What he's referring here to is this more elemental part of your brain that is so highly-attuned particularly to other people, knows things in what feels like a flash. It bypasses conscious thought it's like you don't even know why you know something, but all of a sudden, you know something and it is just the truth. When it comes to things like fear,if you feel afraid, you do not have to ask anybody questions. You do not have to figure out why you feel afraid. I would implore you and if you read this Gift of Fear book, you'll arrive at the same conclusion: to act on that feeling every time if you feel afraid. Trust it, and figure out the rest later. Don't don't wait. Don't linger. Don't try to justify your feelings of fear if you feel afraid, it's okay. 

 

That is actually—when we're assessing couples, and it is not a specialty here at Growing Self—but domestic violence is a thing in relationships. Again, we don't provide that kind of counseling. If you're in a relationship where you are being hurt, or your kids are being hurt, you need very specific kinds of help. We don't do that here. I would encourage you to get into the hotline.org. It’s a website with more resources that can help you. 

 

One of our screening questions when we suspect that there might be something like that is going on, is that we try to get two people apart and simply ask, “Do you feel afraid of your partner?” And when people say yes, nothing else matters. We don't need to parse apart. Okay? Well, exactly what happened and what was said? And it doesn’t meet the level of criteria to be considered that we're done. If you feel afraid of another person, you act on that. Irregardless of your history, irregardless of your reason why, your feelings of fear should always be trusted, until proven otherwise. Right?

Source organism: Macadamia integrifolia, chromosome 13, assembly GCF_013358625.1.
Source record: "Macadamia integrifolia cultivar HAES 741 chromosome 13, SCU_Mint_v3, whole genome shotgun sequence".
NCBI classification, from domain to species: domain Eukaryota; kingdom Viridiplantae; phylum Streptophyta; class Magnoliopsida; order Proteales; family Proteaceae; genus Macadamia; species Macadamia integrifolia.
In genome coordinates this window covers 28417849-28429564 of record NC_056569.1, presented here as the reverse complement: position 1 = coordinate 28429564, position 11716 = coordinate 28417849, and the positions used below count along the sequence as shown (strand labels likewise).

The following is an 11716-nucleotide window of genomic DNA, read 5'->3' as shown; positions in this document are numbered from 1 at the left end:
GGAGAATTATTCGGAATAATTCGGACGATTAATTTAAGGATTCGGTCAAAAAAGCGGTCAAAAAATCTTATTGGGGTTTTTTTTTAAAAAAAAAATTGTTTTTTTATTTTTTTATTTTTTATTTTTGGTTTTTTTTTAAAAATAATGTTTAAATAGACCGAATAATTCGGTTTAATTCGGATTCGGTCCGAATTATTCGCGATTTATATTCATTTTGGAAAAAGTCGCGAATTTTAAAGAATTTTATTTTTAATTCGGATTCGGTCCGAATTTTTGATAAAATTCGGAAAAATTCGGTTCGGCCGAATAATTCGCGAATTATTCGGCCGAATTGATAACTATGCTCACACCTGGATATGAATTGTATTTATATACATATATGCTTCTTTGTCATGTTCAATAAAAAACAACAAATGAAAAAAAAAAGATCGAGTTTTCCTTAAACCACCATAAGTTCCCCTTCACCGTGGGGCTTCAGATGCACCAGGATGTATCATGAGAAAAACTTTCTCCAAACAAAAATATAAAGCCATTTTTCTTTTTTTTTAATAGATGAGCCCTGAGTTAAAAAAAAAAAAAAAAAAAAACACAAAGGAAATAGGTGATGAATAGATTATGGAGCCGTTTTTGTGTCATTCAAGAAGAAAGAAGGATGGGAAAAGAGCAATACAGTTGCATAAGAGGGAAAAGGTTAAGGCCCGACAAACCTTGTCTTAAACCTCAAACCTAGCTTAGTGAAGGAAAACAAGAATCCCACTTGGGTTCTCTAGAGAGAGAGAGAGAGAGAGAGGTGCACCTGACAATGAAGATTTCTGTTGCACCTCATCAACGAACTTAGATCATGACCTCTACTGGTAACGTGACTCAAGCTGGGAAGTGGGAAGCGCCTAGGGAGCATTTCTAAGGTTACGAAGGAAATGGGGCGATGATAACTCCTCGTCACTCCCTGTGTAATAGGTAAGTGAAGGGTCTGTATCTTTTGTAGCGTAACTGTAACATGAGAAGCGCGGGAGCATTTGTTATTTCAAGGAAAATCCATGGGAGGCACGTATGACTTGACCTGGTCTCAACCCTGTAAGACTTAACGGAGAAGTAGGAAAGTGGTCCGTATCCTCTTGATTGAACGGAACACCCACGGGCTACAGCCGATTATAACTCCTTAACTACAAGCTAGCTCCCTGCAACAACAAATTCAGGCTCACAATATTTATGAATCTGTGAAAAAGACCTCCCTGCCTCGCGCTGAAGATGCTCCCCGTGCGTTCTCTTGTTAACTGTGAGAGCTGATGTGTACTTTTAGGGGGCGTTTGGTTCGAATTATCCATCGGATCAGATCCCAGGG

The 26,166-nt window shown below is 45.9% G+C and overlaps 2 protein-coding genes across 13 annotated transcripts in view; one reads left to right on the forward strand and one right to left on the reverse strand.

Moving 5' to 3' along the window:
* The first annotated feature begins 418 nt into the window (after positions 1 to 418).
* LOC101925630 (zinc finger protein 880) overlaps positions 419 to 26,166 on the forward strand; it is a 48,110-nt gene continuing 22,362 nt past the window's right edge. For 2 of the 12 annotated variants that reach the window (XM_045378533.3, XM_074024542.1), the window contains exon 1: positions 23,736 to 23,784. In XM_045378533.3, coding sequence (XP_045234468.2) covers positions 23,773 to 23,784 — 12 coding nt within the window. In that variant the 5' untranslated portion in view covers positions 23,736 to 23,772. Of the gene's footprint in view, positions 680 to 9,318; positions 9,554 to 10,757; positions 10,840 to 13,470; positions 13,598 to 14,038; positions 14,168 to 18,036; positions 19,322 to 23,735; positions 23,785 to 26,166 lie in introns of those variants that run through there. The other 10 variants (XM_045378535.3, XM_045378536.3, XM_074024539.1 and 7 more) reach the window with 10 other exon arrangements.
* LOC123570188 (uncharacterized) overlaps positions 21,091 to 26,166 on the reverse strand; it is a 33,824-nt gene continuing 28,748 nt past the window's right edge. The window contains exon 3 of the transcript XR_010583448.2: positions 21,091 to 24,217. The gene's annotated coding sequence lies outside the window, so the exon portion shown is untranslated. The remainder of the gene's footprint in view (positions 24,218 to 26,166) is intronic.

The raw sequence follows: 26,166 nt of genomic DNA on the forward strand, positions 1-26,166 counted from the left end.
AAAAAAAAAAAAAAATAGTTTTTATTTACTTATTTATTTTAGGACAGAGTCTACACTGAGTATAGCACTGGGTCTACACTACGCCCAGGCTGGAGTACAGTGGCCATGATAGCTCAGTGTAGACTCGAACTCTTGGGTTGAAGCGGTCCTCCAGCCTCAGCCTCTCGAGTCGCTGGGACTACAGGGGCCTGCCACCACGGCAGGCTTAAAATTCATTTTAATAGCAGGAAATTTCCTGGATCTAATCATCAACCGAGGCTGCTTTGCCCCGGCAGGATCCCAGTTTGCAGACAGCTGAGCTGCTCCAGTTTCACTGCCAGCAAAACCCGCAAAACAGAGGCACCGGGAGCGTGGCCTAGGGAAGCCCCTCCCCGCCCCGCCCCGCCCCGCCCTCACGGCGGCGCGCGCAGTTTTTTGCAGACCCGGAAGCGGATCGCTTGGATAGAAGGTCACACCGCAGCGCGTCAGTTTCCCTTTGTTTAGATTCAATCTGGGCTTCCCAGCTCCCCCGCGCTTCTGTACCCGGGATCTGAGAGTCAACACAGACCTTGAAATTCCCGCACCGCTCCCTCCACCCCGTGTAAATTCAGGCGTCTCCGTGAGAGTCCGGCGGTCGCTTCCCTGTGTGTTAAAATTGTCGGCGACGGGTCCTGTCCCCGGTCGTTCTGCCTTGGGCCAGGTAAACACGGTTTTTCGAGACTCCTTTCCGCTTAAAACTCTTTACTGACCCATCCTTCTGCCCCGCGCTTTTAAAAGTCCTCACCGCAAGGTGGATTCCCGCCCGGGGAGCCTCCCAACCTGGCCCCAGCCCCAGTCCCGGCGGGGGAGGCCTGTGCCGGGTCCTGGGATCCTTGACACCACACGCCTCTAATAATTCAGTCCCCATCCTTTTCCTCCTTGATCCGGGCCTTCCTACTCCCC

Now, again, the thing that makes this really confusing is that while you should always trust—it is also true. That if you have been in relationships in the past where you weren't safe with other people, particularly if you grew up in a volatile family where safety was not something that you could count on. You are going to be highly attuned to whether or not you're safe with other people. Small signal, you're going to be incredibly perceptive. You may have a tendency to override what you know, and form attachments to people who are unwell because it feels familiar and because it feels like, what you know. So expect that you will have a highly attuned spidey sense, and you will have a tendency to override that. 

Self Development

When you are in relationships with healthy people who are there to have a secure, safe, trustworthy attachment with you, it will feel uncomfortable.You may feel not, like, afraid for your life. But you will probably feel triggered by things that healthy people with healthy boundaries are doing in relationships because you're not used to it. Again, this goes back into what I was saying previously, that part of being able to parse apart, what is my intuition versus what is anxiety is having done a lot of work on yourself. So that you know, “These are my patterns. I have had bad experiences with people in the past, and so because of that, this is how I habitually feel.”